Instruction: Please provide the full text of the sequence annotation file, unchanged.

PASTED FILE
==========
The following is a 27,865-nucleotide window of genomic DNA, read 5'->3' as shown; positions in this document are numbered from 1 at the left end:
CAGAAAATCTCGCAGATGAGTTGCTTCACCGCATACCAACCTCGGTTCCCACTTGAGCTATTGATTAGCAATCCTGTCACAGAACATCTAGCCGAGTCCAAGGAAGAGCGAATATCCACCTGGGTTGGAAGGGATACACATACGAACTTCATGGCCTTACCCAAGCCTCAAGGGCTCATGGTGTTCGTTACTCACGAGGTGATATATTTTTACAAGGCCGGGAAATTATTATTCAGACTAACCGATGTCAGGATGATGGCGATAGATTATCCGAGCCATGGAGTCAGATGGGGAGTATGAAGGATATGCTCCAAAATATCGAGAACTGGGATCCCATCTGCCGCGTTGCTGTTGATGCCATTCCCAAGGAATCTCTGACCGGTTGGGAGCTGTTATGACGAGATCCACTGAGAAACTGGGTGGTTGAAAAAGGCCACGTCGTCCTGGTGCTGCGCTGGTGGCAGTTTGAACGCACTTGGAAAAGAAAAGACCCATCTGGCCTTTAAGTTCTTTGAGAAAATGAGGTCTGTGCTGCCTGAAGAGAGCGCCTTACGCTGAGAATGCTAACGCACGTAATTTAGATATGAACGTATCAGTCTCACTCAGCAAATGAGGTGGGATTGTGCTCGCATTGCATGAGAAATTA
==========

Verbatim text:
The following is a 27,865-nucleotide window of genomic DNA, read 5'->3' as shown; positions in this document are numbered from 1 at the left end:
CAGAAAATCTCGCAGATGAGTTGCTTCACCGCATACCAACCTCGGTTCCCACTTGAGCTATTGATTAGCAATCCTGTCACAGAACATCTAGCCGAGTCCAAGGAAGAGCGAATATCCACCTGGGTTGGAAGGGATACACATACGAACTTCATGGCCTTACCCAAGCCTCAAGGGCTCATGGTGTTCGTTACTCACGAGGTGATATATTTTTACAAGGCCGGGAAATTATTATTCAGACTAACCGATGTCAGGATGATGGCGATAGATTATCCGAGCCATGGAGTCAGATGGGGAGTATGAAGGATATGCTCCAAAATATCGAGAACTGGGATCCCATCTGCCGCGTTGCTGTTGATGCCATTCCCAAGGAATCTCTGACCGGTTGGGAGCTGTTATGACGAGATCCACTGAGAAACTGGGTGGTTGAAAAAGGCCACGTCGTCCTGGTGCTGCGCTGGTGGCAGTTTGAACGCACTTGGAAAAGAAAAGACCCATCTGGCCTTTAAGTTCTTTGAGAAAATGAGGTCTGTGCTGCCTGAAGAGAGCGCCTTACGCTGAGAATGCTAACGCACGTAATTTAGATATGAACGTATCAGTCTCACTCAGCAAATGAGGTGGGATTGTGCTCGCATTGCATGAGAAATTA